9. Australian Bureau of Statistics. Australian Health Survey:
Biomedical Results for Chronic Diseases, 2011-12 – Obesity
and chronic disease. 2013. At: www.abs.gov.au/ausstats/
abs@.nsf/Lookup/4364.0 .55 .005Chapter1052011-12
10. Hamdy O, Uwaifo G, Uwaifo E. Obesity. Medscape. 2014. At:
11. National Health and Medical Research Council. Australian
Dietary Guidelines. 2013. Canberra: National Health and
Medical Research Council. At: www.nhmrc.gov.au/_files_
12. Grima M, Dixon J. Obesity-Recommendations for
management in general practice and beyond. Aust Fam
Physician 2013; 42(8):532–541. At: www.racgp.org.au/
13. Rossi S, ed. Australian medicines handbook. Adelaide:
Australian Medicines Handbook; 2014. At: www.amh.net.
14. Fakih S, Marroitt J, Hussainy S. Exploring recommendations
across Australian pharmacies using case vignettes. Health
Ed Research 2014; 29(6):953–965.
15. Padwal RS, Rucker D, Li SK, et al. Long-term
pharmacotherapy for obesity and overweight. Cochrane
Database of Systematic Reviews 2003, Issue 4. Art. No.:
CD004094. DOI: 10.1002/14651858.CD004094.pub2.
16. Dietitians Association of Australia. Best practice guidelines
for the treatment of overweight and obesity in adults. 2012.
Canberra: Dietitians Association of Australia. At: http://daa.
17. Pharmaceutical Society of Australia. Parliament of Australia,
House of Representatives, Standing Committee on Health
and ageing, Inquiry into obesity in Australia. Submission by
the Pharmaceutical Society of Australia; 2008.
1. Which of the following statements
regarding body mass index (BMI) is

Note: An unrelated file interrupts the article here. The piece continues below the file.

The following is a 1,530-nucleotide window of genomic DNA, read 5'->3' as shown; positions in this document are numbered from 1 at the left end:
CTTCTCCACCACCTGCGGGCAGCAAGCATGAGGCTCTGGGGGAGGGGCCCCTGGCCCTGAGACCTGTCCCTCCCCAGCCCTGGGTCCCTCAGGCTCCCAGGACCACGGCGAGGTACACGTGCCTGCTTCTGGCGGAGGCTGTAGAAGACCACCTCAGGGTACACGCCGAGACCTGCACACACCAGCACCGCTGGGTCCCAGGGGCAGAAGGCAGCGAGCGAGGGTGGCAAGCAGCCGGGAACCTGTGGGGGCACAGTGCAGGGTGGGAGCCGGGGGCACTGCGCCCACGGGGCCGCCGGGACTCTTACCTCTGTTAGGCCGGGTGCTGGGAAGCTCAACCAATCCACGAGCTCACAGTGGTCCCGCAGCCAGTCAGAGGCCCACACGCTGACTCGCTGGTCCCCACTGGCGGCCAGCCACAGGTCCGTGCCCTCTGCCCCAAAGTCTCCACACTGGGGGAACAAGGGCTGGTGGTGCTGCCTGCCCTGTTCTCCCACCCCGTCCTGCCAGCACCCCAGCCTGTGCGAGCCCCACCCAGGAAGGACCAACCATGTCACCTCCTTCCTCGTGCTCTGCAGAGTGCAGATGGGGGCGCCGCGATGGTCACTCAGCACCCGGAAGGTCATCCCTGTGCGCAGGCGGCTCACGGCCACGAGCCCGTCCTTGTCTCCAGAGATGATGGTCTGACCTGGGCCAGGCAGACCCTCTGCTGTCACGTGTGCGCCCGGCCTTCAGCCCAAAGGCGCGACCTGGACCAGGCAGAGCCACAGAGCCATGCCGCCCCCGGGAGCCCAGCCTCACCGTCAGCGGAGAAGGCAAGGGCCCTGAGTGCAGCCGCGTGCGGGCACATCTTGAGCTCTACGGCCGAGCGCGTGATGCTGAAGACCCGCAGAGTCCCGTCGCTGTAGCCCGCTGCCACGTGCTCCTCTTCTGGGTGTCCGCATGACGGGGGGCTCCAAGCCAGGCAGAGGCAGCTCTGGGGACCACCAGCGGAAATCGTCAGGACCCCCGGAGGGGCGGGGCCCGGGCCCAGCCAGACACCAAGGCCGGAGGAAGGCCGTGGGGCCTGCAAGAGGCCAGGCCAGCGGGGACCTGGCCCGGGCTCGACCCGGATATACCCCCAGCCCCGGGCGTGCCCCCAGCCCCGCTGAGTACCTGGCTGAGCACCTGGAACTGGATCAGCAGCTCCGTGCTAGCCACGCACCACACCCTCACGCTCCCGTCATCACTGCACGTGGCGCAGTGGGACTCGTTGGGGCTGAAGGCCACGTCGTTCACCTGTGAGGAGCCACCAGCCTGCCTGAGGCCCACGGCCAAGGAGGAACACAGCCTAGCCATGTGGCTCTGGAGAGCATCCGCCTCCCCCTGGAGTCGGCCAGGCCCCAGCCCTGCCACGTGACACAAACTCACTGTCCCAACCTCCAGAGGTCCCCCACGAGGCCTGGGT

a) A person with a BMI >25 is considered
b) The thresholds for overweight are
different for men and women.
c) Adjustment upwards of BMI thresholds
may be required for a person of Maori
d) a) and c).
2. Which of the following statements
regarding lifestyle interventions for
overweight and obesity is correct?
a) Increased physical activity alone has a
significant impact on weight loss after
b) Multicomponent interventions
demonstrate the greatest efficacy.
c) Increase physical activity is only
beneficial to health when associated
with weight loss.
d) Overweight and obese adults should
aim for an energy deficit of 2500 calories
3. Which of the following statements
regarding intensive interventions for
overweight and obesity is correct?
a) Intensive interventions should only be
implemented for people who are obese.
b) Very low-energy diets (VLED) aim to create
a deficit of up to 3,350 kilojoules per day.
c) Compared to placebo or behavioural
interventions, orlistat is associated with
an average increased weight loss of 3 kg
after 12 months.
d) b) and c).
4. Phoebe, 33, presents at your pharmacy
looking for something to assist her to
lose weight. She was married last year,
and is keen to start a family. As she
has been diagnosed with polycystic
ovarian syndrome (PCOS) her doctor
told her losing some weight may
increase her fertility. Phoebe tells you
she started exercising more about two
months ago, but has only lost 1 kg. You
calculate her BMI to be 26.5 kg/m2
Which of the following statements is
a) PCOS is not associated with overweight
b) The pharmacist should supply
phentermine, as orlistat is not indicated
c) Phoebe should be asked about her diet,
as increasing physical activity usually
has little impact on weight unless
combined with dietary changes.
d) b) and c).